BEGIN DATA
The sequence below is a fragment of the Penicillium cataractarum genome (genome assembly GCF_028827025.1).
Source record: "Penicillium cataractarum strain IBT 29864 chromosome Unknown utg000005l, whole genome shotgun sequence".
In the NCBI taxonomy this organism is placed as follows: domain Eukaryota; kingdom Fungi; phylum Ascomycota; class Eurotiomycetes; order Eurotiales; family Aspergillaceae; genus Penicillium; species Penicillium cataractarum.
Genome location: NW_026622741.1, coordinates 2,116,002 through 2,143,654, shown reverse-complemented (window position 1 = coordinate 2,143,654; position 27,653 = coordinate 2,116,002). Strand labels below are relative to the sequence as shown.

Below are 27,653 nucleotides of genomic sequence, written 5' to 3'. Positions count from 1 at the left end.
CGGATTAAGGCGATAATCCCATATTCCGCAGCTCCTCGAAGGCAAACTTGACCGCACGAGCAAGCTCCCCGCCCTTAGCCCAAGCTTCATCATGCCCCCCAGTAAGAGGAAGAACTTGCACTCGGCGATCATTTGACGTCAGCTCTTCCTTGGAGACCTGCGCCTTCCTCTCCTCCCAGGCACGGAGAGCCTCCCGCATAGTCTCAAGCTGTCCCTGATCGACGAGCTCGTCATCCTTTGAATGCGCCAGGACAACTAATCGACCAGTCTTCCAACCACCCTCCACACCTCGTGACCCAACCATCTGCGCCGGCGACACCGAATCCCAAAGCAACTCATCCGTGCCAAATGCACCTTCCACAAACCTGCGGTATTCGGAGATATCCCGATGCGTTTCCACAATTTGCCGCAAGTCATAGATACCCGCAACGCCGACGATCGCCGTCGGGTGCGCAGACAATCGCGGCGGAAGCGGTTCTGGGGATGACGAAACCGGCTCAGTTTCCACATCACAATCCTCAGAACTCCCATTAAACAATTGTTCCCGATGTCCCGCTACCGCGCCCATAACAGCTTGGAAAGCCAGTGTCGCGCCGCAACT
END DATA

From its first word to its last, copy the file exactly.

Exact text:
The sequence below is a fragment of the Penicillium cataractarum genome (genome assembly GCF_028827025.1).
Source record: "Penicillium cataractarum strain IBT 29864 chromosome Unknown utg000005l, whole genome shotgun sequence".
In the NCBI taxonomy this organism is placed as follows: domain Eukaryota; kingdom Fungi; phylum Ascomycota; class Eurotiomycetes; order Eurotiales; family Aspergillaceae; genus Penicillium; species Penicillium cataractarum.
Genome location: NW_026622741.1, coordinates 2,116,002 through 2,143,654, shown reverse-complemented (window position 1 = coordinate 2,143,654; position 27,653 = coordinate 2,116,002). Strand labels below are relative to the sequence as shown.

Below are 27,653 nucleotides of genomic sequence, written 5' to 3'. Positions count from 1 at the left end.
CGGATTAAGGCGATAATCCCATATTCCGCAGCTCCTCGAAGGCAAACTTGACCGCACGAGCAAGCTCCCCGCCCTTAGCCCAAGCTTCATCATGCCCCCCAGTAAGAGGAAGAACTTGCACTCGGCGATCATTTGACGTCAGCTCTTCCTTGGAGACCTGCGCCTTCCTCTCCTCCCAGGCACGGAGAGCCTCCCGCATAGTCTCAAGCTGTCCCTGATCGACGAGCTCGTCATCCTTTGAATGCGCCAGGACAACTAATCGACCAGTCTTCCAACCACCCTCCACACCTCGTGACCCAACCATCTGCGCCGGCGACACCGAATCCCAAAGCAACTCATCCGTGCCAAATGCACCTTCCACAAACCTGCGGTATTCGGAGATATCCCGATGCGTTTCCACAATTTGCCGCAAGTCATAGATACCCGCAACGCCGACGATCGCCGTCGGGTGCGCAGACAATCGCGGCGGAAGCGGTTCTGGGGATGACGAAACCGGCTCAGTTTCCACATCACAATCCTCAGAACTCCCATTAAACAATTGTTCCCGATGTCCCGCTACCGCGCCCATAACAGCTTGGAAAGCCAGTGTCGCGCCGCAACT